27th Ji.hlava International Documentary Film Festival
Native Life in the Philippines
director: Dean C. Worcester
original title: Native Life in the Philippines
country: United States, Philippines
running time: 75 min.
synopsisThe latest discovery from the Filipino archives, an ethnographic documentary from 1913, rewrites the history of cinema. It was created nine years before the Robert Flaherty film, Nanook of the North, which, thus, makes it the world’s first-ever, feature-length documentary film. In a series of five scenes, the film depicts various aspects of the lives of indigenous peoples. It presents one of the few positive effects of colonization, which brought cinema to the Philippines. The owner of the film was the Secretary of Interior Affairs for the Philippines, Dean C. Worcester. He shot the film at the end of his political career before embarking on a lucrative lecture tour across the United States.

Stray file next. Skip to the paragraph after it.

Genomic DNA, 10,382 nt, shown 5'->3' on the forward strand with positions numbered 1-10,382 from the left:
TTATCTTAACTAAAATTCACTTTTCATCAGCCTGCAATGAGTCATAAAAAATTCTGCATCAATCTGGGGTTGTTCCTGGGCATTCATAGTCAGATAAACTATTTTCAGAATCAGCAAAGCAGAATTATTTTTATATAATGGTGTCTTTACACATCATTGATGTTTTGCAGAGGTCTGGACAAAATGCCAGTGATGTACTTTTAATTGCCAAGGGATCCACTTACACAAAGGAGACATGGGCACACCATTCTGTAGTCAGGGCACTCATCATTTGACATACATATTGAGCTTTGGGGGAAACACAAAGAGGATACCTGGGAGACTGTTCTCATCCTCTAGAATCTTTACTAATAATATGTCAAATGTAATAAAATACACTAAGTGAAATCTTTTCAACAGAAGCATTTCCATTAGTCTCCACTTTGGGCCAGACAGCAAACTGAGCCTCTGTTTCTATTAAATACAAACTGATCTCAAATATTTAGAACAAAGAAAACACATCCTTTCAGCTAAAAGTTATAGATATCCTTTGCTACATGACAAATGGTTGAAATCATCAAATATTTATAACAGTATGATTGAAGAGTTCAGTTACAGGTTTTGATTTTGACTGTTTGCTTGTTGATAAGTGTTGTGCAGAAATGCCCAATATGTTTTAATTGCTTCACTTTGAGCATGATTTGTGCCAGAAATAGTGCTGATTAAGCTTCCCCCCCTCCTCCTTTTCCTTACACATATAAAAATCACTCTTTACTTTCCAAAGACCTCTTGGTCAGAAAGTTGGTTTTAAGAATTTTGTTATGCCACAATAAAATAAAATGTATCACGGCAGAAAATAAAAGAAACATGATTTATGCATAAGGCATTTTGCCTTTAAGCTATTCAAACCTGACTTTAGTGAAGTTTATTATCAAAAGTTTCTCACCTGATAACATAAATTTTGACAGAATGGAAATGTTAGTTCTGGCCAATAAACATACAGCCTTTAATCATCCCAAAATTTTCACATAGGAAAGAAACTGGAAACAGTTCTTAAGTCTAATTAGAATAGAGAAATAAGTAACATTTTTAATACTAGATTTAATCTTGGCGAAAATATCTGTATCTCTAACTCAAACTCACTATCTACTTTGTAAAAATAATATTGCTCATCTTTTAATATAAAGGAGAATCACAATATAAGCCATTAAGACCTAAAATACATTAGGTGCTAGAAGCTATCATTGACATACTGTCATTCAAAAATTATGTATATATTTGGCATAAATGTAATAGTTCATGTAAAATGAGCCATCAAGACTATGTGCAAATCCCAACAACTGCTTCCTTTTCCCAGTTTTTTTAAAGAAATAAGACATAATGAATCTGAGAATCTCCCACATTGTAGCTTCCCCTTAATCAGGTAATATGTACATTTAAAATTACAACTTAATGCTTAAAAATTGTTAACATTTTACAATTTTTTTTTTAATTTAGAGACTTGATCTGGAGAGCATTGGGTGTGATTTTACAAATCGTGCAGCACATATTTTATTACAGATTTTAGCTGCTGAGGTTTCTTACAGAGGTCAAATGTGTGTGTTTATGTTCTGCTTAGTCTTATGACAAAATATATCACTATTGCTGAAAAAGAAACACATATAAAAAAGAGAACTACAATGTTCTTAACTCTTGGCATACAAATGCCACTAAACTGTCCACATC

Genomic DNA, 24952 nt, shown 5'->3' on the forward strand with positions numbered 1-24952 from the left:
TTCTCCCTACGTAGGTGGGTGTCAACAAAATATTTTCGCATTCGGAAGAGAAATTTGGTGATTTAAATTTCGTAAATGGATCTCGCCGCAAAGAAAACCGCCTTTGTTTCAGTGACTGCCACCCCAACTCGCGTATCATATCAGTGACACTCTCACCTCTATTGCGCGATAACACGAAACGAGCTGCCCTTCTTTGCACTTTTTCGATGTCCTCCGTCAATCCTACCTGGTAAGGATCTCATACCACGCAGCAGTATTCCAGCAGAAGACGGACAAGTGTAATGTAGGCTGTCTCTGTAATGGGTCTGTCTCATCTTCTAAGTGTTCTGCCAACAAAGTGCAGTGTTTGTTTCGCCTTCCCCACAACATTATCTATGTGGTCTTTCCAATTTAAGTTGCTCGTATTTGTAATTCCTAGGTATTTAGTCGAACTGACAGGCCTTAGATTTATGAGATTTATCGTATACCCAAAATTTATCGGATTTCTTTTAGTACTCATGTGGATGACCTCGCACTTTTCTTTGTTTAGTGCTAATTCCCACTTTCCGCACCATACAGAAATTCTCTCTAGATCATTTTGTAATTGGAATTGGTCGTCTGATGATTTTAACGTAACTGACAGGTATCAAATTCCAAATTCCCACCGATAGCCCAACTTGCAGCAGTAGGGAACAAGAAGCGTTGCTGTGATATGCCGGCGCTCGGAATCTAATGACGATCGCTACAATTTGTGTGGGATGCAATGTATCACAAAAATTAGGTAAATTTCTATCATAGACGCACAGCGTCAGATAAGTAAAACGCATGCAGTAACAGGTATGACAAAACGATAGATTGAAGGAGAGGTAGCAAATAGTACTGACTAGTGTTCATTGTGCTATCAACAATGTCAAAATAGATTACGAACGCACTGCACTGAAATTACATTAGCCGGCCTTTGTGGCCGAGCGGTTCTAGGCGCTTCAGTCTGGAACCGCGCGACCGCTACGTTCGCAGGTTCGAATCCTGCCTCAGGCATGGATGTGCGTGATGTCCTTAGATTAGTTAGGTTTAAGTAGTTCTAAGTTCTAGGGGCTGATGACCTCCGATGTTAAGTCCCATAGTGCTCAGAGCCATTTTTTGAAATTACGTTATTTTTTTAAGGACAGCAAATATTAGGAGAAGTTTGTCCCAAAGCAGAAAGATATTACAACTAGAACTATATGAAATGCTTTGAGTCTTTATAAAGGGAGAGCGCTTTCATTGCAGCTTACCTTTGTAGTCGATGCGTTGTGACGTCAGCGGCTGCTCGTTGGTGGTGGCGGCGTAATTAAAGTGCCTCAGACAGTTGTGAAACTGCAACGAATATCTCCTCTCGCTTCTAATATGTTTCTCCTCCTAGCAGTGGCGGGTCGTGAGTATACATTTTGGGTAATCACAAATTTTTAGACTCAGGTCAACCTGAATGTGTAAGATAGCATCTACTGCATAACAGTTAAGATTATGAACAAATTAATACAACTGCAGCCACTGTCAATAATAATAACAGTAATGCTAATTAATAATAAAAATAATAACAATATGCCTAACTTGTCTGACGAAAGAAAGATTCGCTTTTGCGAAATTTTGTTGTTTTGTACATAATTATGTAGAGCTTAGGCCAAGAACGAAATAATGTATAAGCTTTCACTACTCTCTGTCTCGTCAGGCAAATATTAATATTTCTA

biographyDean Conant Worcester (1866–1924) was an American zoologist, politician, and anthropologist. He formerly held the position of Secretary of Interior Affairs for the Philippine Islands and, from 1913, was engaged in trade and agriculture. His approach towards indigenous peoples was controversial, as was his abuse of politics to serve his personal business interests.
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|director:||Dean C. Worcester|